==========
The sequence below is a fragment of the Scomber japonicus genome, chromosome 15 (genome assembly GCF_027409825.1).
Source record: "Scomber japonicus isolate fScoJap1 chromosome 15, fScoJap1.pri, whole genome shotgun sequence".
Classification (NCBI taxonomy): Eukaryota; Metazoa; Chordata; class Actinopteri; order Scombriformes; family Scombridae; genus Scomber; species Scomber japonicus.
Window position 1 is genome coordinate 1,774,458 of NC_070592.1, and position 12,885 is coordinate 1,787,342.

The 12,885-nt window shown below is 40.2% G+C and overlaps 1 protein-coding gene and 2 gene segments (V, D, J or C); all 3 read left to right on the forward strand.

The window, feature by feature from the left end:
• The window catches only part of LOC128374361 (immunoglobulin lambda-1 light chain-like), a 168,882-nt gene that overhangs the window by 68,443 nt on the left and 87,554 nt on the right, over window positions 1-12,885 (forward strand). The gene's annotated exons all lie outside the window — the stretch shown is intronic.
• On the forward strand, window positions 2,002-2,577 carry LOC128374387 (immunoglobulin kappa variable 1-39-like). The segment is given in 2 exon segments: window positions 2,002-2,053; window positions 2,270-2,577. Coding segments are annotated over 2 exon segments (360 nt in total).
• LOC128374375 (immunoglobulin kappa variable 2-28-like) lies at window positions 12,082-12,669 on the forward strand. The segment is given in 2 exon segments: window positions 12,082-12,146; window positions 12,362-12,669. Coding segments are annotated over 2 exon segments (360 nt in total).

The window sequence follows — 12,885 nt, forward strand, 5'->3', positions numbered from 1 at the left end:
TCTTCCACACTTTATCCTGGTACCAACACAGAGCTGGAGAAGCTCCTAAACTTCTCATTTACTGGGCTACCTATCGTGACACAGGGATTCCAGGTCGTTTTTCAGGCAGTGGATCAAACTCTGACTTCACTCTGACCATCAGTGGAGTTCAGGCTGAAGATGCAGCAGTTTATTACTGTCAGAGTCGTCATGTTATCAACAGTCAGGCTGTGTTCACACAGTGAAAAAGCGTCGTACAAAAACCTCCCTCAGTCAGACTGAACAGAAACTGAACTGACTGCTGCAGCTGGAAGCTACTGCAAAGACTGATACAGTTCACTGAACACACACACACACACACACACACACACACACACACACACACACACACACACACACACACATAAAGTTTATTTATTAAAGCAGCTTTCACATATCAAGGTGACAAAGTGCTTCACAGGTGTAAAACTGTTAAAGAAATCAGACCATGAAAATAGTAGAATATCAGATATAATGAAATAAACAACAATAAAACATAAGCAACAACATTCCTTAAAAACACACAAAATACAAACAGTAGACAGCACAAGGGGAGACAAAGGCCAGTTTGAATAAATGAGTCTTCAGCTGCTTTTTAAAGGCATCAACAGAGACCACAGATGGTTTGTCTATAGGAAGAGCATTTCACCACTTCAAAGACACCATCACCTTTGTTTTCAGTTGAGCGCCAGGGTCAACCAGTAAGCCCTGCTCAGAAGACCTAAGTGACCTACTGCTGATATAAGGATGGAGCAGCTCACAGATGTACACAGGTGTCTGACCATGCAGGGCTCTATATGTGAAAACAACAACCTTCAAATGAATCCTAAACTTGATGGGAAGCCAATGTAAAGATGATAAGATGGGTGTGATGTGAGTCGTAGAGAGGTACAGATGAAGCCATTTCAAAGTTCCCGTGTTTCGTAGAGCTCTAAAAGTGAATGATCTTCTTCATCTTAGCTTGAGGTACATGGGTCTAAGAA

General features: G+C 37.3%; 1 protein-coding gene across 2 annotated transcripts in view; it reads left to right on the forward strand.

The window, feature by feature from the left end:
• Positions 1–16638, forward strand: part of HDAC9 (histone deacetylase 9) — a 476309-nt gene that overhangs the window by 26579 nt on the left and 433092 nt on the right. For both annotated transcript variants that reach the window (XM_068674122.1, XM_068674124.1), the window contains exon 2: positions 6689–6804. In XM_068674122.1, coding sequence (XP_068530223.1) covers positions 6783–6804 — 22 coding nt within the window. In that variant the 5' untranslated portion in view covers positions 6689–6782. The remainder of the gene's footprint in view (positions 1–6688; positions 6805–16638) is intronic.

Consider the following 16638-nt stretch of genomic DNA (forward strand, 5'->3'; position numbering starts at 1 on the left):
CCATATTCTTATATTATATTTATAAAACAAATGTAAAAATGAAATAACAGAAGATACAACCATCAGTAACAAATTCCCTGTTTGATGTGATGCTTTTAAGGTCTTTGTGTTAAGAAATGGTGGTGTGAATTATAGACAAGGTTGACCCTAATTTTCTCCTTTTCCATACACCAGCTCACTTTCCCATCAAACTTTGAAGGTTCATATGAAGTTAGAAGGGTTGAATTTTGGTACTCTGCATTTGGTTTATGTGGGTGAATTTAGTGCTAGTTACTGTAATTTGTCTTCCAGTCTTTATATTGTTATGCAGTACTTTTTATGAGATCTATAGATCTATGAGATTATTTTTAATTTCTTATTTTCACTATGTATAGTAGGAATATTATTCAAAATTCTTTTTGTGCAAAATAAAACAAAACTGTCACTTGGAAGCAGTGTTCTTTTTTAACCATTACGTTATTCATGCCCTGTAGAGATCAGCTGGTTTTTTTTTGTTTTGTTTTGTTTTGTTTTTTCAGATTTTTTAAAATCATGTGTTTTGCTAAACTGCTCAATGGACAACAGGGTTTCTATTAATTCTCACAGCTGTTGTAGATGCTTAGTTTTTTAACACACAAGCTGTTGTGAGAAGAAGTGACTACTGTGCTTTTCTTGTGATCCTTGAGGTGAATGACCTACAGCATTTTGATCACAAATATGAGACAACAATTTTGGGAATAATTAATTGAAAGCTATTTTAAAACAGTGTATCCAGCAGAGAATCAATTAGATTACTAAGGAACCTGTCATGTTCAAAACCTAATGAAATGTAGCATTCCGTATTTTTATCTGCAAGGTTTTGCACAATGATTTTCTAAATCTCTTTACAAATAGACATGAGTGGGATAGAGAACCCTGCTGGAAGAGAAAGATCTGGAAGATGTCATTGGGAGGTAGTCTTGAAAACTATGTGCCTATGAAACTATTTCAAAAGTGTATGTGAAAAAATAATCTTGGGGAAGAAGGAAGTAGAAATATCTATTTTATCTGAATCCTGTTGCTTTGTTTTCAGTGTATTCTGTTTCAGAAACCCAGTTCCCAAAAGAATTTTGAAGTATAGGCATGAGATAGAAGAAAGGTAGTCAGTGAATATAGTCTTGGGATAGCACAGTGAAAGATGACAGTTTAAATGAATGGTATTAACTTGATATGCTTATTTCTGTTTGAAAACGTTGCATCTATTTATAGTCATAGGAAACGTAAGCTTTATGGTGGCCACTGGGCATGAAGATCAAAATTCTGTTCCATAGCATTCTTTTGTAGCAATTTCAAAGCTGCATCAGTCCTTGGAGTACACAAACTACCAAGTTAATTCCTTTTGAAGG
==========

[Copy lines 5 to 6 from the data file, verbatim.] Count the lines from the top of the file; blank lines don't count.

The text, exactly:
The 12,885-nt window shown below is 40.2% G+C and overlaps 1 protein-coding gene and 2 gene segments (V, D, J or C); all 3 read left to right on the forward strand.

The window, feature by feature from the left end: